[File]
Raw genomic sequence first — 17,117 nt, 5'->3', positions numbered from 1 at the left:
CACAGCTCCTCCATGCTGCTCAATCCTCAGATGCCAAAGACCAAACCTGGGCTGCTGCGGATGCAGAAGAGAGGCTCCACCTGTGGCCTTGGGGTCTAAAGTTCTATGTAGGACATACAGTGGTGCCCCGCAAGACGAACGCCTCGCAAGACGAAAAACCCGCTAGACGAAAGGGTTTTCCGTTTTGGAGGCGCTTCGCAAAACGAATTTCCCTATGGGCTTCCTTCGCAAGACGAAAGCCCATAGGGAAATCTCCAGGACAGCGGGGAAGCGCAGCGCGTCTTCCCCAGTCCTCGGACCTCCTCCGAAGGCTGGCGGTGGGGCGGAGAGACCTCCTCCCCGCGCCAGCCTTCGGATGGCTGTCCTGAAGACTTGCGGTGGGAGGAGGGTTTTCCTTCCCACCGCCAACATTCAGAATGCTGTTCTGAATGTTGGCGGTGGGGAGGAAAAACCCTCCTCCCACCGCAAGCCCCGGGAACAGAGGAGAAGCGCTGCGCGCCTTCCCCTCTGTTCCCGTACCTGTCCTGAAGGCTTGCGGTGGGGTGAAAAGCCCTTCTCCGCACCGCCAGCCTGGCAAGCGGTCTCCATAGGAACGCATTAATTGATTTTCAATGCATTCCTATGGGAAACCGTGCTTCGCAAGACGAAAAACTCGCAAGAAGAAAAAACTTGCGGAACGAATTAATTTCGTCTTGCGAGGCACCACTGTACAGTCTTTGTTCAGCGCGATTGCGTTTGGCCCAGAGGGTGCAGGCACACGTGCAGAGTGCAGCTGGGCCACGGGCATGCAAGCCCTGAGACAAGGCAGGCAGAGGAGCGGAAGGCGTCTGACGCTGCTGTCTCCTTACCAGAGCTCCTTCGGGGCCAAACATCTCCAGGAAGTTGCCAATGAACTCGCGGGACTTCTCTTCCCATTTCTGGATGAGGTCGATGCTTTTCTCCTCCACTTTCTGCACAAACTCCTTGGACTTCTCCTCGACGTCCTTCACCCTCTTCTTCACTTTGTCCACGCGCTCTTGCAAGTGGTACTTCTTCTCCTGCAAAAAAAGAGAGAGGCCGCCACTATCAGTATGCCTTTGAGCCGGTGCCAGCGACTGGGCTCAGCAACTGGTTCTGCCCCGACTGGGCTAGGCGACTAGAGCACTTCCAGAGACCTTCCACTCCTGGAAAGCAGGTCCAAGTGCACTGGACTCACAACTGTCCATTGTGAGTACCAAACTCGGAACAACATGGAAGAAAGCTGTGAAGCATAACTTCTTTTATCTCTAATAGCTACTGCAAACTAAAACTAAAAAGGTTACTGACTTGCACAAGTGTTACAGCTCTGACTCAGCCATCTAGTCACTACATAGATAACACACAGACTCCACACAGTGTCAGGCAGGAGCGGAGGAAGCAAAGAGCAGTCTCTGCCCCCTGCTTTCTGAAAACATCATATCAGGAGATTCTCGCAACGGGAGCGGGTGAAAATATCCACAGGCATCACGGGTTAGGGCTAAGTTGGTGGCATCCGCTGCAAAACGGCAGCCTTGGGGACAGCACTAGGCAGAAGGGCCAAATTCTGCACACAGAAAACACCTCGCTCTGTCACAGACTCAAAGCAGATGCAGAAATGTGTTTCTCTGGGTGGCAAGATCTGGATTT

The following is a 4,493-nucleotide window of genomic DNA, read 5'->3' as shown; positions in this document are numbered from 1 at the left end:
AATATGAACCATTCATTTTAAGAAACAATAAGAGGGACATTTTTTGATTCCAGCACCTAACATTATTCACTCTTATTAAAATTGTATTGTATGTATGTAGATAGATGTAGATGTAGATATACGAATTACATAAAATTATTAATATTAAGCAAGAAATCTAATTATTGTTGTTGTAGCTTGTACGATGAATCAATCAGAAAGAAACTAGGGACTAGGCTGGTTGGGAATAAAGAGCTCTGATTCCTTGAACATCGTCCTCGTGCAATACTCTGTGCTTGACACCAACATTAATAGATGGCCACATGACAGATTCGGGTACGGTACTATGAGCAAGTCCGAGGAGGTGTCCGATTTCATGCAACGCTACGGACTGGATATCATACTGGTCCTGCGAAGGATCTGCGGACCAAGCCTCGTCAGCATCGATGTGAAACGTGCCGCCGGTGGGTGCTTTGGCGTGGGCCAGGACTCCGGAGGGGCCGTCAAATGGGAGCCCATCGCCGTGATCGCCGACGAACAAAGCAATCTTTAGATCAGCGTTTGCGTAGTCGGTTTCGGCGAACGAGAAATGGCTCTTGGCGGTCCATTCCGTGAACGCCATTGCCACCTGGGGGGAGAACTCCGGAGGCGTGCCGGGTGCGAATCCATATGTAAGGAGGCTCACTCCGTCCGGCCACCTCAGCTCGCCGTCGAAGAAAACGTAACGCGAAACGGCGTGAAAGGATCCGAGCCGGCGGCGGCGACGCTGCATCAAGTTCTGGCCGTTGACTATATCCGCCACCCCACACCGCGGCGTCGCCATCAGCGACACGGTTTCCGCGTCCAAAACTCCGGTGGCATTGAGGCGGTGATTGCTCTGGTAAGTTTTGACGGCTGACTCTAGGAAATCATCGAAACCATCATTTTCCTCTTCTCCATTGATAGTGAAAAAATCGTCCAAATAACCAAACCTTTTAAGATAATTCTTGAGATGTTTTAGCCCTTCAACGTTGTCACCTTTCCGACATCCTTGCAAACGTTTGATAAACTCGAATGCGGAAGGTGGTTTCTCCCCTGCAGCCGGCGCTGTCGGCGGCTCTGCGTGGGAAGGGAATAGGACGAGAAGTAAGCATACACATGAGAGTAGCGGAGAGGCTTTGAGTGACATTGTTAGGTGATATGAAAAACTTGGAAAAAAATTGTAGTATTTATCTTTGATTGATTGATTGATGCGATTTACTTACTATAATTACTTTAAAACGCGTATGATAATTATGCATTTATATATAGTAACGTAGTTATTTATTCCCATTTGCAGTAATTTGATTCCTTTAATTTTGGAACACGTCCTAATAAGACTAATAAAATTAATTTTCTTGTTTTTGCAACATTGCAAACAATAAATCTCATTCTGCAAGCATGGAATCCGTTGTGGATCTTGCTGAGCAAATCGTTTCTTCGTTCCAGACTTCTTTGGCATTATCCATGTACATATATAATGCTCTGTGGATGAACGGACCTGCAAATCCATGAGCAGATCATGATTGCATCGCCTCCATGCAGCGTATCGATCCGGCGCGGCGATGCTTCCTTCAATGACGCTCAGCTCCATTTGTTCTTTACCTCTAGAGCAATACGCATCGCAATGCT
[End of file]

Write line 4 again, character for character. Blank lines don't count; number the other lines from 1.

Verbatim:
AATATGAACCATTCATTTTAAGAAACAATAAGAGGGACATTTTTTGATTCCAGCACCTAACATTATTCACTCTTATTAAAATTGTATTGTATGTATGTAGATAGATGTAGATGTAGATATACGAATTACATAAAATTATTAATATTAAGCAAGAAATCTAATTATTGTTGTTGTAGCTTGTACGATGAATCAATCAGAAAGAAACTAGGGACTAGGCTGGTTGGGAATAAAGAGCTCTGATTCCTTGAACATCGTCCTCGTGCAATACTCTGTGCTTGACACCAACATTAATAGATGGCCACATGACAGATTCGGGTACGGTACTATGAGCAAGTCCGAGGAGGTGTCCGATTTCATGCAACGCTACGGACTGGATATCATACTGGTCCTGCGAAGGATCTGCGGACCAAGCCTCGTCAGCATCGATGTGAAACGTGCCGCCGGTGGGTGCTTTGGCGTGGGCCAGGACTCCGGAGGGGCCGTCAAATGGGAGCCCATCGCCGTGATCGCCGACGAACAAAGCAATCTTTAGATCAGCGTTTGCGTAGTCGGTTTCGGCGAACGAGAAATGGCTCTTGGCGGTCCATTCCGTGAACGCCATTGCCACCTGGGGGGAGAACTCCGGAGGCGTGCCGGGTGCGAATCCATATGTAAGGAGGCTCACTCCGTCCGGCCACCTCAGCTCGCCGTCGAAGAAAACGTAACGCGAAACGGCGTGAAAGGATCCGAGCCGGCGGCGGCGACGCTGCATCAAGTTCTGGCCGTTGACTATATCCGCCACCCCACACCGCGGCGTCGCCATCAGCGACACGGTTTCCGCGTCCAAAACTCCGGTGGCATTGAGGCGGTGATTGCTCTGGTAAGTTTTGACGGCTGACTCTAGGAAATCATCGAAACCATCATTTTCCTCTTCTCCATTGATAGTGAAAAAATCGTCCAAATAACCAAACCTTTTAAGATAATTCTTGAGATGTTTTAGCCCTTCAACGTTGTCACCTTTCCGACATCCTTGCAAACGTTTGATAAACTCGAATGCGGAAGGTGGTTTCTCCCCTGCAGCCGGCGCTGTCGGCGGCTCTGCGTGGGAAGGGAATAGGACGAGAAGTAAGCATACACATGAGAGTAGCGGAGAGGCTTTGAGTGACATTGTTAGGTGATATGAAAAACTTGGAAAAAAATTGTAGTATTTATCTTTGATTGATTGATTGATGCGATTTACTTACTATAATTACTTTAAAACGCGTATGATAATTATGCATTTATATATAGTAACGTAGTTATTTATTCCCATTTGCAGTAATTTGATTCCTTTAATTTTGGAACACGTCCTAATAAGACTAATAAAATTAATTTTCTTGTTTTTGCAACATTGCAAACAATAAATCTCATTCTGCAAGCATGGAATCCGTTGTGGATCTTGCTGAGCAAATCGTTTCTTCGTTCCAGACTTCTTTGGCATTATCCATGTACATATATAATGCTCTGTGGATGAACGGACCTGCAAATCCATGAGCAGATCATGATTGCATCGCCTCCATGCAGCGTATCGATCCGGCGCGGCGATGCTTCCTTCAATGACGCTCAGCTCCATTTGTTCTTTACCTCTAGAGCAATACGCATCGCAATGCT